# Interpolating NaN values in a NumPy Array in Python

Last updated: Apr 12, 2024
4 min

## #Interpolating NaN values in a NumPy Array in Python

You can use the `numpy.interp()` method to interpolate the `NaN` values in a NumPy array.

The method performs one-dimensional linear interpolation for monotonically increasing sample points.

main.py
```Copied!```import numpy as np

def interpolate_nan(array_like):
array = array_like.copy()

nans = np.isnan(array)

def get_x(a):
return a.nonzero()[0]

array[nans] = np.interp(get_x(nans), get_x(~nans), array[~nans])

return array

# ๐๏ธ [1.  1.  1.5 2.  2.  2.5 3.  3.  3. ]
print(
interpolate_nan(
np.array([1, 1, np.NaN, 2, 2, np.NaN, 3, 3, np.NaN])
)
)
``````

The `interpolate_nan()` function takes a NumPy array as a parameter and replaces the NaN values in the array with the linearly interpolated values.

You can also use a more manual and verbose approach to interpolate the NaN values in a NumPy array.

main.py
```Copied!```import numpy as np

def interpolate_nan(array_like):
array = array_like.copy()

isnan_array = ~np.isnan(array)

xp = isnan_array.ravel().nonzero()[0]

fp = array[~np.isnan(array)]
x = np.isnan(array).ravel().nonzero()[0]

array[np.isnan(array)] = np.interp(x, xp, fp)

return array

# ๐๏ธ [1.  1.  1.5 2.  2.  2.5 3.  3.  3. ]
print(
interpolate_nan(
np.array([1, 1, np.NaN, 2, 2, np.NaN, 3, 3, np.NaN])
)
)
``````

The function takes a NumPy array as a parameter and replaces the NaN values in the array with the linearly interpolated values.

The numpy.interp() method performs one-dimensional linear interpolation for monotonically increasing sample points.

The method returns the one-dimensional linear interpolant with the given discrete data points (`xp`, `fp`), evaluated at `x`.

main.py
```Copied!```array[np.isnan(array)] = np.interp(x, xp, fp)
``````

The `x` argument is an array-like object that contains the x-coordinates at which to evaluate the interpolated values.

The `x` array contains the indices of the `np.NaN` values in the input array.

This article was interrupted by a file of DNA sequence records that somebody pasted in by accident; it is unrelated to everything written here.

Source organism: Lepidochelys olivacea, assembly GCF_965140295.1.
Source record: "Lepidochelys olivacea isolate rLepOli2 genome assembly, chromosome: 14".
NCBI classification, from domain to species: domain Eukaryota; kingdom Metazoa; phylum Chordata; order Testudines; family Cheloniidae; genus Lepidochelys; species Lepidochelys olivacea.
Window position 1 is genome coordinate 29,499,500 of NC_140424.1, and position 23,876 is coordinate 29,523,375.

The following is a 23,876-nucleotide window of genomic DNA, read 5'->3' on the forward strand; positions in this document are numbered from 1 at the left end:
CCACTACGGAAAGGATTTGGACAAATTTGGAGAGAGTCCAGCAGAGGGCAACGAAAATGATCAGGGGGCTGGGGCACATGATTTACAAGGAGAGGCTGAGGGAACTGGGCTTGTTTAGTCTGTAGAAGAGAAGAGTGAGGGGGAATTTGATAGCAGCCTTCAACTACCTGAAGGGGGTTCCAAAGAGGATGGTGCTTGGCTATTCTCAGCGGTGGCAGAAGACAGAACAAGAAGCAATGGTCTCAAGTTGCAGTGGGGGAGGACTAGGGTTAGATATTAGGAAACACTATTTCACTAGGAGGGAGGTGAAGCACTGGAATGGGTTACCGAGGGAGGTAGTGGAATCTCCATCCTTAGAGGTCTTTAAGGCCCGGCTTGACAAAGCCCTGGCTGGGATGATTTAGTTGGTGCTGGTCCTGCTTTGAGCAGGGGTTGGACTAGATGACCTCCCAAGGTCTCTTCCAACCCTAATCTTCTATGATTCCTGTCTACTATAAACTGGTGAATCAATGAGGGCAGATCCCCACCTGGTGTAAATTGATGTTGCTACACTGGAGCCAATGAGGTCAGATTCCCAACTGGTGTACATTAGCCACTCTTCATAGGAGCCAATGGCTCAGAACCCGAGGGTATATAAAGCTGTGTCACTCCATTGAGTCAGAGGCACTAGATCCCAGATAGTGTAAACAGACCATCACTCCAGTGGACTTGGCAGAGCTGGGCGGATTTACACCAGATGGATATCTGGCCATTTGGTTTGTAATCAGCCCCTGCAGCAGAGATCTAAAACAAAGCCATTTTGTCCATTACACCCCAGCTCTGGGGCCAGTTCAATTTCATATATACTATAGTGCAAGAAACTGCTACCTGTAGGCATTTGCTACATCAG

main.py
```Copied!```# ๐๏ธ the input array
# np.array([1, 1, np.NaN, 2, 2, np.NaN, 3, 3, np.NaN])

x = np.isnan(array).ravel().nonzero()[0]

print(x) # [2 5 8]
``````

The `xp` argument stores the indices of the non-NaN values in the array.

The argument represents the x-coordinates of the data points.

main.py
```Copied!```xp = isnan_array.ravel().nonzero()[0]
print(xp) # ๐๏ธ [0 1 3 4 6 7]
``````

The `fp` argument represents the y-coordinates of the data points and is the same length as `xp`.

main.py
```Copied!```fp = array[~np.isnan(array)]
print(fp) # ๐๏ธ [1. 1. 2. 2. 3. 3.]
``````

## #Interpolating NaN values in a NumPy Array using `pandas`

You can also use the Series.interpolate method from `pandas` to interpolate the NaN values in a NumPy array.

First, make sure that you have the pandas module installed.

shell
```Copied!```pip install numpy pandas

# or with pip3
pip3 install numpy pandas
``````

Now import and use the module as follows.

main.py
```Copied!```import numpy as np
import pandas as pd

arr = np.array([1, 1, np.NaN, 2, 2, np.NaN, 3, 3, np.NaN])

# ๐๏ธ [1.0, 1.0, 1.5, 2.0, 2.0, 2.5, 3.0, 3.0, 3.0]
print(pd.Series(arr).interpolate().tolist())
``````

We first used the pandas.Series() constructor to convert the NumPy array to a `Series`.

main.py
```Copied!```import numpy as np
import pandas as pd

arr = np.array([1, 1, np.NaN, 2, 2, np.NaN, 3, 3, np.NaN])

# 0    1.0
# 1    1.0
# 2    NaN
# 3    2.0
# 4    2.0
# 5    NaN
# 6    3.0
# 7    3.0
# 8    NaN
# dtype: float64
print(pd.Series(arr))
``````

Series objects have an `interpolate()` method that fills `NaN` values using an interpolation method.

main.py
```Copied!```import numpy as np
import pandas as pd

arr = np.array([1, 1, np.NaN, 2, 2, np.NaN, 3, 3, np.NaN])

# ๐๏ธ [1.0, 1.0, 1.5, 2.0, 2.0, 2.5, 3.0, 3.0, 3.0]
print(pd.Series(arr).interpolate().tolist())
``````

The method returns a `Series`, interpolated at some or all `NaN` values.

The last step is to use the Series.tolist() method to convert the `Series` to a list object.

You can access the `values` attribute on the result to get an array instead of a list.

main.py
```Copied!```import numpy as np
import pandas as pd

arr = np.array([1, 1, np.NaN, 2, 2, np.NaN, 3, 3, np.NaN])

# ๐๏ธ [1.  1.  1.5 2.  2.  2.5 3.  3.  3. ]
print(pd.Series(arr).interpolate().values)
``````
The Series.values attribute returns the `Series` as an `ndarray` or an ndarray-like object (depending on the dtype).